Polysubstance use and dependence on multiple
substances
Serious medical illnesses that may be exacerbated
when substance use changes (i.e.: when the patient
stops abusing); e.g.: HIV/AIDS, active HCV, cirrhosis,
other serious illnesses)
Other Factors to Consider
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Insurance coverage
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Private: must check with insurer to determine what kind of
treatment and what facilities they will pay for
Public: Medi-CAL/City/County: Refer to public treatment
facilities in city or county where the patient resides
Language ability/cultural competence
Treatment history (have they failed outpatient treatment in
past?)
Location/transportation: can the patient and their family easily
access the treatment facility
Family support
Can the facility treat both substance use disorders and mental
illness?
Can the facility treat both substance use disorders and medical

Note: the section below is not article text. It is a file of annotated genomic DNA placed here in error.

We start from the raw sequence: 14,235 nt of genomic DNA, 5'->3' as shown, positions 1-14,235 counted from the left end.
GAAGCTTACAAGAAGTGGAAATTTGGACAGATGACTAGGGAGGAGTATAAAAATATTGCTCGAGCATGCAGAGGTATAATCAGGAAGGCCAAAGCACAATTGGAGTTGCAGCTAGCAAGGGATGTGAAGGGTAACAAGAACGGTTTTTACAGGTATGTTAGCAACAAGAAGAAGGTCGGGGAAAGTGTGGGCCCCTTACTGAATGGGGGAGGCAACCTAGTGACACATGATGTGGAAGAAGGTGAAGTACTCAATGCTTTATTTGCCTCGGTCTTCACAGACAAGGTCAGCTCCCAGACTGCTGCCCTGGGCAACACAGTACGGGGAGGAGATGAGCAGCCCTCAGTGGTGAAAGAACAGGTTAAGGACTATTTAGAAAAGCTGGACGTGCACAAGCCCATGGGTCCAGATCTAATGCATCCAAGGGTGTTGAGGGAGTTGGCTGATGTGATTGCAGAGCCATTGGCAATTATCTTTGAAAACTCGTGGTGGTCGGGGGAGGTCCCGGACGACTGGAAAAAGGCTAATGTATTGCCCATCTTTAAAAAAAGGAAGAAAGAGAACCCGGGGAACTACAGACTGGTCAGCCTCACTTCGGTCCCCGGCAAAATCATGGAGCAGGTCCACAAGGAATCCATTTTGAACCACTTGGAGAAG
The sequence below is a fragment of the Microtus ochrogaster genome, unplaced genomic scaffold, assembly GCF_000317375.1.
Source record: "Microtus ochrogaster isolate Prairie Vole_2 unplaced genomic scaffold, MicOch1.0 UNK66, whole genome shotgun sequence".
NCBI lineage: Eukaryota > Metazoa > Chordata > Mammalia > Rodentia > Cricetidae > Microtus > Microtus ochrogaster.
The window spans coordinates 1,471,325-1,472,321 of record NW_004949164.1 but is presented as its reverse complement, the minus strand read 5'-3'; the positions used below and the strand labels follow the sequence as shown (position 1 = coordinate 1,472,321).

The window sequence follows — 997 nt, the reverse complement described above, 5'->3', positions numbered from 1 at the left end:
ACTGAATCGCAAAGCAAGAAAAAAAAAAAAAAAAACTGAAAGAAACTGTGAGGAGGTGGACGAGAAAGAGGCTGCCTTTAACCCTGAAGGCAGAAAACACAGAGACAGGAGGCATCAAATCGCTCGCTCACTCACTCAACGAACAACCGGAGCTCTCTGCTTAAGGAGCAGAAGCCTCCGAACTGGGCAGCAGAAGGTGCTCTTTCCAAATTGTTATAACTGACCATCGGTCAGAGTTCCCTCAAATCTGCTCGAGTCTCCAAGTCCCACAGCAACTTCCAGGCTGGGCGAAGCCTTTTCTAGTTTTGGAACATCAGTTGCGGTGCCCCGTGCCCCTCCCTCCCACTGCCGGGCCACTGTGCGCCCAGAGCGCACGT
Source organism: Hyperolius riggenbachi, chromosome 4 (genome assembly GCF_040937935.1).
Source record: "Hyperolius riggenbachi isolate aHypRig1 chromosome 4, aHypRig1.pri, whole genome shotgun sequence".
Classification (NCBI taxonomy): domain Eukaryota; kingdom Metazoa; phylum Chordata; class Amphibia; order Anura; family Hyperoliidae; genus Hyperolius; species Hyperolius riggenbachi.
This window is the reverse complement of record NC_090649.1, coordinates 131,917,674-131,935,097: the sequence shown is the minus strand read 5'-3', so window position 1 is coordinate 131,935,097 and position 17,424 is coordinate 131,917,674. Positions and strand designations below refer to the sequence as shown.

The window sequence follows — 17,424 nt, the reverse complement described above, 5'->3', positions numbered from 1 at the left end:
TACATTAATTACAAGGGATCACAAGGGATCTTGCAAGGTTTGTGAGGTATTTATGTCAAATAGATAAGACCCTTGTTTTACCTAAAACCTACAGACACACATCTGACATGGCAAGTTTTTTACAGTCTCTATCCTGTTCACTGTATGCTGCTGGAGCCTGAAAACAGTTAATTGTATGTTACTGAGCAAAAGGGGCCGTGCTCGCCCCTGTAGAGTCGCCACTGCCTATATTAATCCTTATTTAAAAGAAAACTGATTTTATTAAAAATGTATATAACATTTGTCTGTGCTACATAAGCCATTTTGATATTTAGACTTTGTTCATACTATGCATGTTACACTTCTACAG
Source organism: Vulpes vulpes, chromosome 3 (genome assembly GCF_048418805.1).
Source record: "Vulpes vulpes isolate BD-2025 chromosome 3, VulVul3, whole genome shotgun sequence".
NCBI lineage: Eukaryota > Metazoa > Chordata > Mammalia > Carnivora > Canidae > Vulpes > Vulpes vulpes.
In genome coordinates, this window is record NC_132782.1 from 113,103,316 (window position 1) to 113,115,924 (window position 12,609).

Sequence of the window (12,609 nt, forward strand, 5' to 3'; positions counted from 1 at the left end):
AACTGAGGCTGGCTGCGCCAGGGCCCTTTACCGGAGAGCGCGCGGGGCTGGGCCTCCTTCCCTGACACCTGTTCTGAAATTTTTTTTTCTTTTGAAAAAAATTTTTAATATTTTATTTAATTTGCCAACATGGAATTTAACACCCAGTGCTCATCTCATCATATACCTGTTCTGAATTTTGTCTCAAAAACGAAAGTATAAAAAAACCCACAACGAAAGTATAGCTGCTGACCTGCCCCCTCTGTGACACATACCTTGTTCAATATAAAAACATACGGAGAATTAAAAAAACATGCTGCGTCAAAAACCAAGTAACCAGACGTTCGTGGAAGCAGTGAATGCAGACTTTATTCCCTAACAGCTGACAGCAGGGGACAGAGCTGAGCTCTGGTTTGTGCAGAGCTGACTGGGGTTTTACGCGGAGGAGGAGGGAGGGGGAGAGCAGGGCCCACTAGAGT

illness?
Does the facility offer/support pharmacotherapy for
maintenance of abstinence?
Does the facility have a good record of keeping referring
medical staff informed of patient progress and ongoing needs?
Assessment Domains for
Treatment Planning
Determining the appropriate level of care, requires a multilevel
assessment of many factors. These factors include:
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Severity:
 substance type
 amount, frequency, duration
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Alcohol “at risk” or “hazardous”= drinking
Men: >5 drinks/day; >14 drinks/wk
Women: >4 drinks/day; >7 drinks/wk
Route of administration
 Consequences of use
Comorbidity:
 Medical
 Psychiatric
Social support/environment/triggers for relapse (i.e.: will they
need a sober living facility after finishing treatment?)
Motivation
External obstacles: insurance, location of treatment program
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Case Study
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Paul is a 35 y.o. man with two children aged 12 and 15. He has
been your patient for the past 2 years and has seen you for
regular healthcare/physical examinations. He has no ongoing
medical problems noted. He drinks nightly after work, as has
been his habit for many years and has reported drinking 1-3
drinks per sitting. He presents today asking if there is a
medication he can take for his nerves as he has noticed that